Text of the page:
Cricket Helmets: History and Components

Even though the first cricket games in history took place in the 18th century, it wasn’t until the 19th century that cricket helmets were introduced as important safety measures cricketers would use to protect themselves while playing.

The first person to wear a cricket helmet during a game was England cricketer Patsy Hendren. Helmet use and popularity grew exponentially in the 1970’s when popular players including Tony Greig, Sunil Gavaskar and Dennis Amiss began to wear them.

Thanks to modern technology, what began as quite a simplistic design back in the 19th century has progressed to cutting-edge safety equipment designed specifically for the game of cricket. Nowadays, cricket helmets have the potential to limit your chances of injury or impact. In fact, some helmets have been proven to almost entirely eliminate these risks altogether.

But what exactly is a modern, safe cricket helmet made of? We’ve broken down the five major components of the modern cricket helmet – including its shell, grill, padding, chin strap and neck guard. Read on for more information about what each component is able to provide a helmet’s wearer.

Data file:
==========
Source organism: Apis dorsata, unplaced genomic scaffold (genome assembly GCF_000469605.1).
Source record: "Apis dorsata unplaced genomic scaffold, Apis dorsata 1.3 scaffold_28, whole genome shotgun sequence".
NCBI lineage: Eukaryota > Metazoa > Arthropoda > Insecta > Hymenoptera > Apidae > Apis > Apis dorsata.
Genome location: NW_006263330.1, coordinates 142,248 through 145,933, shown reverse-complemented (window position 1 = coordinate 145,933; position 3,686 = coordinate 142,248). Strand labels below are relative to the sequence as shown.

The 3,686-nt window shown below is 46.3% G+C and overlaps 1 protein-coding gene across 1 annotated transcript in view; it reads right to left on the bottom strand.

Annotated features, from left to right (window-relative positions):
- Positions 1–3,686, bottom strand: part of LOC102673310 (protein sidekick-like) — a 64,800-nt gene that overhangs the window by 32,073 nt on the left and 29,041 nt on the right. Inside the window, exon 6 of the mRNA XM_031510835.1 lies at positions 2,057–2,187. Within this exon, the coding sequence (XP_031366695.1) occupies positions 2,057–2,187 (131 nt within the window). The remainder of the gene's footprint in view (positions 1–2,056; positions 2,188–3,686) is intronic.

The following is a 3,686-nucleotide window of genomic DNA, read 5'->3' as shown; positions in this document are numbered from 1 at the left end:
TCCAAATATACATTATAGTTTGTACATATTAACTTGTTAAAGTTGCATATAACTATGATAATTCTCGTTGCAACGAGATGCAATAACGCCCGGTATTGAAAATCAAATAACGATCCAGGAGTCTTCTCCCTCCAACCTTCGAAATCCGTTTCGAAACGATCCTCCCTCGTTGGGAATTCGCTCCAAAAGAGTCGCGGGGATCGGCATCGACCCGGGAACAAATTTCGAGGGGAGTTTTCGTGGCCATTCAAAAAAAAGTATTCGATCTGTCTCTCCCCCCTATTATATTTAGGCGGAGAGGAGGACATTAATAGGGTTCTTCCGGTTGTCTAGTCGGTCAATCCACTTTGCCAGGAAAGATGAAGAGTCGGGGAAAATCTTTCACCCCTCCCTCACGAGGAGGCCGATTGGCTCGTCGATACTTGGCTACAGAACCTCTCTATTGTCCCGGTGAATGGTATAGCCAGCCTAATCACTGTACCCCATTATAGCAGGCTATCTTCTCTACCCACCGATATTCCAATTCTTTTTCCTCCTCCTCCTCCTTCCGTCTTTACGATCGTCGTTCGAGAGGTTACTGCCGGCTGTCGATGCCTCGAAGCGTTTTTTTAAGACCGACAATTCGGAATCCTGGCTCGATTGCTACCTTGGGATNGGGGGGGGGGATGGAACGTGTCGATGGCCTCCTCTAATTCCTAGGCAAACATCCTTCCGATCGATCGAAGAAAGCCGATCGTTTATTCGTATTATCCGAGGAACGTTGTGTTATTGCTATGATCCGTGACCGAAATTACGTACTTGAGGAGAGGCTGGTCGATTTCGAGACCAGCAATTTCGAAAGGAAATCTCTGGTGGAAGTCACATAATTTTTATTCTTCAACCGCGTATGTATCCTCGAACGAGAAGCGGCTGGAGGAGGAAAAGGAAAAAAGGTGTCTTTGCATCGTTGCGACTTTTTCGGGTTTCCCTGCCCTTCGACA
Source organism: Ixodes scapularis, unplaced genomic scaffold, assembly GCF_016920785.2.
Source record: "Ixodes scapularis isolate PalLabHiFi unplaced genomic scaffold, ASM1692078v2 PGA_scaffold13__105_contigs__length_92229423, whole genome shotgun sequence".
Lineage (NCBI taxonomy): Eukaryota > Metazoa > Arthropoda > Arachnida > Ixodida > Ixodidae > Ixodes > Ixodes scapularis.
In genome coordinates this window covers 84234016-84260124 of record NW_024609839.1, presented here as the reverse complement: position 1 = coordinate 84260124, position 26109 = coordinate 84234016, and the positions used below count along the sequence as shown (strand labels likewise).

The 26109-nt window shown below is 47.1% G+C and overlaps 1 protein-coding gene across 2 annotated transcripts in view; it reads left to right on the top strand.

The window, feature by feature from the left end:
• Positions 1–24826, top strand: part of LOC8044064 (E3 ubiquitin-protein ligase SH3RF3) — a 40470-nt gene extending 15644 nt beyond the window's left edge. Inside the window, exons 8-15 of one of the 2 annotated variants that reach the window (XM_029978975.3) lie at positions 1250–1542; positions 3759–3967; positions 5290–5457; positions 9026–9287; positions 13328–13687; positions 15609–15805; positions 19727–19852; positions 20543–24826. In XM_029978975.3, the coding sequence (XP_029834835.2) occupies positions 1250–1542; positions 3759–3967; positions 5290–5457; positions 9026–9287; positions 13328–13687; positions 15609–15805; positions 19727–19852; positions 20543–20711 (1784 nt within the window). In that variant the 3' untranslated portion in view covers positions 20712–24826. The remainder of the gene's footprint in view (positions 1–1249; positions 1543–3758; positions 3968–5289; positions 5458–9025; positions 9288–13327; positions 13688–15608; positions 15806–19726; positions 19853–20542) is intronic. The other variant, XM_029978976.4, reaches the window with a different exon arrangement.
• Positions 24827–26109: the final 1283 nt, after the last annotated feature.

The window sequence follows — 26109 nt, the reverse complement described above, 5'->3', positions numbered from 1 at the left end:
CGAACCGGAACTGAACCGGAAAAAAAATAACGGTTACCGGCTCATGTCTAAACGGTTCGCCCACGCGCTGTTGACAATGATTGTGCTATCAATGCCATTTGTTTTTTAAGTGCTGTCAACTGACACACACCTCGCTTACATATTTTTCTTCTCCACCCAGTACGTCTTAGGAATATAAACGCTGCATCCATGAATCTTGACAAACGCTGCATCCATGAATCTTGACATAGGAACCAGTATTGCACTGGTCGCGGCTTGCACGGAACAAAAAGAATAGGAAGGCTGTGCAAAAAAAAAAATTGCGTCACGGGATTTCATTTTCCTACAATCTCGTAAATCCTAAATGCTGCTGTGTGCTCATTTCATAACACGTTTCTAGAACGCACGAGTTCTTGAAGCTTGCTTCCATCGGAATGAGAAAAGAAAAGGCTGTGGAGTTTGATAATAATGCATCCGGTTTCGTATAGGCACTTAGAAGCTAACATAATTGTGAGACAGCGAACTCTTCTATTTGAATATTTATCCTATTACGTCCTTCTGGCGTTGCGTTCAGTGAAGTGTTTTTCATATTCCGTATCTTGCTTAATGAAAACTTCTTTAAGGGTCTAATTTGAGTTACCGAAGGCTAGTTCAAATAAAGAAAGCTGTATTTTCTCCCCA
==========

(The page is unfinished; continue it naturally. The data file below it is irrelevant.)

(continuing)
1. The shell

The helmet’s shell is its most essential component. It is essentially the ‘dome’ of the helmet, and contains different raw materials, including fibreglass and carbon steel. The outer shell of the helmet provides a large surface area to reduce impact if hit, and conversely, the inner shell helps to soak up any shock that hits the outer part.

2. The grill

The grill is a net-like section that is attached to the shell, designed to help protect the face from injury. It’s made from materials such as titanium and polycarbonate, and is specially designed so it won’t affect ventilation and visibility – but will guarantee maximum safety and protection.

3. The padding

The padding is a soft cushion material attached to the helmet’s inner part. It’s designed to help absorb shock, and at the same time, ensure the helmet can grip the cricketer’s head better. Much like the helmet itself, the padding can be easily adjusted to fit different head sizes.

4. Chin strap

As its name suggests, the chin strap is used to attach the helmet to the head snugly and firmly. It is also used to help protect the cricketer’s chin.

5. Neck guard

Attached to the back of the cricket helmet, the neck guard is a component intended to protect cricketers’ necks. It was added to most helmets in recent years, after the tragic death of Australian cricketer Phillip Hughes after he was struck in the neck by a cricket ball.

Keep protected with safety equipment from Meulemans Cricket Centre

Meulemans Cricket Centre have you covered with all the gear and equipment (including modern, state-of-the-art cricket helmets) you’ll need to keep safe the next time you hit the field. Browse their full range online, or head to their South Perth Store or Joondalup Megastore for further assistance, or to view products instore.

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